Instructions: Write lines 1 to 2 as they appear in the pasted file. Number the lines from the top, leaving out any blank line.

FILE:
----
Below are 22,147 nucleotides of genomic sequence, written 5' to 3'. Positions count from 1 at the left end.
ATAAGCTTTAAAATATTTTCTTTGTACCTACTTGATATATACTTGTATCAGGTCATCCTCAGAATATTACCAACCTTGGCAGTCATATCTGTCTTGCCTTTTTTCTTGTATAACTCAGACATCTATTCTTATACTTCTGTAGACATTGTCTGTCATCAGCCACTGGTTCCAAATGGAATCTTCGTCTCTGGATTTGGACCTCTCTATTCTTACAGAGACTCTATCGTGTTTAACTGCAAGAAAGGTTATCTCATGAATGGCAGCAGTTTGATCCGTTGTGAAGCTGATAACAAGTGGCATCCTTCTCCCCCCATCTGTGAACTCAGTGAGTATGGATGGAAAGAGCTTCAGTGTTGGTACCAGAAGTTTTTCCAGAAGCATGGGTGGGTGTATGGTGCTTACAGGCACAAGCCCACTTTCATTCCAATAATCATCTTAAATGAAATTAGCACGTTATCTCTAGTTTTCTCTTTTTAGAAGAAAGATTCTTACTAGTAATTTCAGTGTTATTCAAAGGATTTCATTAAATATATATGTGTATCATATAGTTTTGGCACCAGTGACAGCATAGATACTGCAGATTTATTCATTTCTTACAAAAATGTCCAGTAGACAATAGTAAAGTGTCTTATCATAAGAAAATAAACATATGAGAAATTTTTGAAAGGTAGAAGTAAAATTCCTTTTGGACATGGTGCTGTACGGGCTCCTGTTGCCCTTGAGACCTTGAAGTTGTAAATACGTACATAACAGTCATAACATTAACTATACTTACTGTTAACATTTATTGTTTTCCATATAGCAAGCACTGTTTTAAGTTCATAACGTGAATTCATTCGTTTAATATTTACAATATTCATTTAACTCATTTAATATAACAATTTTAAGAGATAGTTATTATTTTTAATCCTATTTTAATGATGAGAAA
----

Below are 22,147 nucleotides of genomic sequence, written 5' to 3'. Positions count from 1 at the left end.
ATAAGCTTTAAAATATTTTCTTTGTACCTACTTGATATATACTTGTATCAGGTCATCCTCAGAATATTACCAACCTTGGCAGTCATATCTGTCTTGCCTTTTTTCTTGTATAACTCAGACATCTATTCTTATACTTCTGTAGACATTGTCTGTCATCAGCCACTGGTTCCAAATGGAATCTTCGTCTCTGGATTTGGACCTCTCTATTCTTACAGAGACTCTATCGTGTTTAACTGCAAGAAAGGTTATCTCATGAATGGCAGCAGTTTGATCCGTTGTGAAGCTGATAACAAGTGGCATCCTTCTCCCCCCATCTGTGAACTCAGTGAGTATGGATGGAAAGAGCTTCAGTGTTGGTACCAGAAGTTTTTCCAGAAGCATGGGTGGGTGTATGGTGCTTACAGGCACAAGCCCACTTTCATTCCAATAATCATCTTAAATGAAATTAGCACGTTATCTCTAGTTTTCTCTTTTTAGAAGAAAGATTCTTACTAGTAATTTCAGTGTTATTCAAAGGATTTCATTAAATATATATGTGTATCATATAGTTTTGGCACCAGTGACAGCATAGATACTGCAGATTTATTCATTTCTTACAAAAATGTCCAGTAGACAATAGTAAAGTGTCTTATCATAAGAAAATAAACATATGAGAAATTTTTGAAAGGTAGAAGTAAAATTCCTTTTGGACATGGTGCTGTACGGGCTCCTGTTGCCCTTGAGACCTTGAAGTTGTAAATACGTACATAACAGTCATAACATTAACTATACTTACTGTTAACATTTATTGTTTTCCATATAGCAAGCACTGTTTTAAGTTCATAACGTGAATTCATTCGTTTAATATTTACAATATTCATTTAACTCATTTAATATAACAATTTTAAGAGATAGTTATTATTTTTAATCCTATTTTAATGATGAGAAA